The Other COVID Health Hazard: Delayed Care and Missed Appointments

When it comes to health these days, any illness that includes cough, fever, aches, fatigue, or other common COVID-19 symptoms is typically the number one concern for patients. And many people feel relieved if they can avoid the doctor’s office or a trip to the hospital. A September report by the CDC found that about 40 percent of adults had delayed or avoided medical care due to COVID concerns. 

Ignoring non-COVID symptoms or health conditions can lead to more serious or worsening health issues later, according to Dr. Javier Gutierrez of LeBauer HealthCare at Stoney Creek. The cost of delaying medical care can take a high toll both physically and financially.

Essential Health Care You Shouldn’t Delay

There are four basic types of medical care you shouldn’t put off. Doctor’s offices, hospitals, and other care providers all have safeguards in place to prevent the spread of COVID-19 during visits. 

  1. Ongoing Care for Chronic Conditions

“Chronic medical conditions like high blood pressure and diabetes are chronic for a reason – they need ongoing treatment to prevent long-term complications like a heart attack, stroke, or kidney failure. It is important to receive regular checkups to ensure you are staying as healthy as you can,” says Dr. Gutierrez. 

2. Appointments for New Symptoms

Sometimes adults or parents will put off making an appointment for a new symptom, hoping the problem will go away on its own. However, many health issues can become harder to treat over time. For example, delaying care for an ear, sinus, or urinary tract infection can result in the need to take stronger antibiotics or antibiotics for a longer period of time. On a more serious note, rapidly changing bowel habits or blood in the stool could indicate the need for a colon cancer screening. 

New symptoms that increasingly get worse or persist more than a few days mean you should call your doctor’s office. A provider may be able to conduct a video visit for some conditions. If you do need an in-person appointment, strict COVID-19 screenings for patients and staff, masks, and frequent cleaning of surfaces will all help you avoid coronavirus exposure.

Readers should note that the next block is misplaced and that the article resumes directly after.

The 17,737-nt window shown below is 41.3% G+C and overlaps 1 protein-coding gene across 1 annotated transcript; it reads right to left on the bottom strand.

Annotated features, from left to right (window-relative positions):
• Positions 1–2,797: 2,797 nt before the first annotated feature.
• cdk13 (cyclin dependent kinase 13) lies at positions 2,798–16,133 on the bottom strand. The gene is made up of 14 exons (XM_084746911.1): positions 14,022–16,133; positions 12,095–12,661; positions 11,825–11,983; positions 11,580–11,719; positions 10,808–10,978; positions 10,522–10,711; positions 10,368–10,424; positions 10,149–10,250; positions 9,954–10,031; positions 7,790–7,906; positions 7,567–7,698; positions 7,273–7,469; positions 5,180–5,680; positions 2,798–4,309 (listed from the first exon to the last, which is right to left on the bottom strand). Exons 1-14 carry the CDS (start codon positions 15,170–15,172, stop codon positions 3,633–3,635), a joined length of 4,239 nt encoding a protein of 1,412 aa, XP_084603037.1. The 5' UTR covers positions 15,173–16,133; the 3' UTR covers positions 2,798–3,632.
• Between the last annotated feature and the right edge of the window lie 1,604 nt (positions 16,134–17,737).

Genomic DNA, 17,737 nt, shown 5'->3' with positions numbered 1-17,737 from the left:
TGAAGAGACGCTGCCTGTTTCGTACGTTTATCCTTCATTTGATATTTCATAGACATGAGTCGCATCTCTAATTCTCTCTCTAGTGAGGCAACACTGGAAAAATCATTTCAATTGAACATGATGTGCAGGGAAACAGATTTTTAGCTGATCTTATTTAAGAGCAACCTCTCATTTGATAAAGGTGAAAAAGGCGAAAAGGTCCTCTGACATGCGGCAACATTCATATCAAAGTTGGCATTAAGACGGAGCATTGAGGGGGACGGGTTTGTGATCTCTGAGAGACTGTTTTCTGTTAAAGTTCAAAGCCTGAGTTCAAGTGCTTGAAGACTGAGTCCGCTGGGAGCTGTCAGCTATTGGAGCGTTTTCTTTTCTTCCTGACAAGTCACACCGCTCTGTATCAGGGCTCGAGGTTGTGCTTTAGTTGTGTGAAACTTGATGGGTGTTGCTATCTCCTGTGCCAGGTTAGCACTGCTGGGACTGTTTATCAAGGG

3. Screenings and Vaccines

Routine screenings such as pap smears, breast exams, prostate cancer screenings, and blood work for cholesterol and blood sugar are all examples of care that shouldn’t be delayed. In addition, children and teens should stick to their vaccine schedules. 

“Vaccines help protect children from diseases that can be just as serious or more serious than COVID,” says Dr. Gutierrez. “Measles, rubella, bacterial meningitis, and other preventable infectious diseases can have serious complications that can affect long-term health.” 

4. Emergency Care

Since the start of the pandemic, emergency department physicians are seeing an increase in patients who delayed care for serious illnesses. What could have been a routine appendectomy ends up being a ruptured appendix that requires days of hospitalization. Patients may show up days or hours after a heart attack; yet, some heart damage could have been prevented if he or she had called 911 as soon as they started having symptoms. 

If you have symptoms of a heart attack or stroke, difficulty breathing, or an injury with severe pain or bleeding, always call 911 immediately. 

Need a Primary Care Visit for You or Your Child?

LeBauer Primary Care offices provide safe virtual and in-person visits for adults and children. New patients can request an appointment with our easy online form or by calling the office they wish to visit. Existing patients can schedule an appointment through MyChart or by calling their office. 

Find a LeBauer Near You

Back to top